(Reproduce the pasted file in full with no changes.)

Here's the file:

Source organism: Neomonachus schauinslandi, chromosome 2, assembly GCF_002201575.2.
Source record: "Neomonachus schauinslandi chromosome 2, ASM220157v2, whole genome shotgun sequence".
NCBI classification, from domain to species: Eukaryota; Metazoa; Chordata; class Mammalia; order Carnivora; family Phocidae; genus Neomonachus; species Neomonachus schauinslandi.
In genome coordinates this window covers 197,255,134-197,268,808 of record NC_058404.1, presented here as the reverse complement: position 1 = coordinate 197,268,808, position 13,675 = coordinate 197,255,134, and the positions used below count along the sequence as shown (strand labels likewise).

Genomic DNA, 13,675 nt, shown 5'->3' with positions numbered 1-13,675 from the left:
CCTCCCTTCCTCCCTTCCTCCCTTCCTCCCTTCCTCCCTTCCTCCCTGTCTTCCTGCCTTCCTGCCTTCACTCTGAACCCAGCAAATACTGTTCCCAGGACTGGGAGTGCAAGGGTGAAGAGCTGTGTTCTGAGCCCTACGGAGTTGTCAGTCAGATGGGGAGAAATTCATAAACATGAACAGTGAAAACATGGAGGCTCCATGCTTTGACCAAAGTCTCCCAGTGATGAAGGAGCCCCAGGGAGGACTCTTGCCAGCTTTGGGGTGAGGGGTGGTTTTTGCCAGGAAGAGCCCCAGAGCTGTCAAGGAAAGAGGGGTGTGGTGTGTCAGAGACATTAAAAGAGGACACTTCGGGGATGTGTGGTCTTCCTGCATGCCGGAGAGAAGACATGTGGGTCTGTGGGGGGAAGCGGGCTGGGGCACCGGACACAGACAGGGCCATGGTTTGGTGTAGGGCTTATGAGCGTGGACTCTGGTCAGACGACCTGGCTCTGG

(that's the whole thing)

Source organism: Neomonachus schauinslandi, chromosome 2, assembly GCF_002201575.2.
Source record: "Neomonachus schauinslandi chromosome 2, ASM220157v2, whole genome shotgun sequence".
NCBI classification, from domain to species: Eukaryota; Metazoa; Chordata; class Mammalia; order Carnivora; family Phocidae; genus Neomonachus; species Neomonachus schauinslandi.
In genome coordinates this window covers 197,255,134-197,268,808 of record NC_058404.1, presented here as the reverse complement: position 1 = coordinate 197,268,808, position 13,675 = coordinate 197,255,134, and the positions used below count along the sequence as shown (strand labels likewise).

Genomic DNA, 13,675 nt, shown 5'->3' with positions numbered 1-13,675 from the left:
CCTCCCTTCCTCCCTTCCTCCCTTCCTCCCTTCCTCCCTTCCTCCCTGTCTTCCTGCCTTCCTGCCTTCACTCTGAACCCAGCAAATACTGTTCCCAGGACTGGGAGTGCAAGGGTGAAGAGCTGTGTTCTGAGCCCTACGGAGTTGTCAGTCAGATGGGGAGAAATTCATAAACATGAACAGTGAAAACATGGAGGCTCCATGCTTTGACCAAAGTCTCCCAGTGATGAAGGAGCCCCAGGGAGGACTCTTGCCAGCTTTGGGGTGAGGGGTGGTTTTTGCCAGGAAGAGCCCCAGAGCTGTCAAGGAAAGAGGGGTGTGGTGTGTCAGAGACATTAAAAGAGGACACTTCGGGGATGTGTGGTCTTCCTGCATGCCGGAGAGAAGACATGTGGGTCTGTGGGGGGAAGCGGGCTGGGGCACCGGACACAGACAGGGCCATGGTTTGGTGTAGGGCTTATGAGCGTGGACTCTGGTCAGACGACCTGGCTCTGG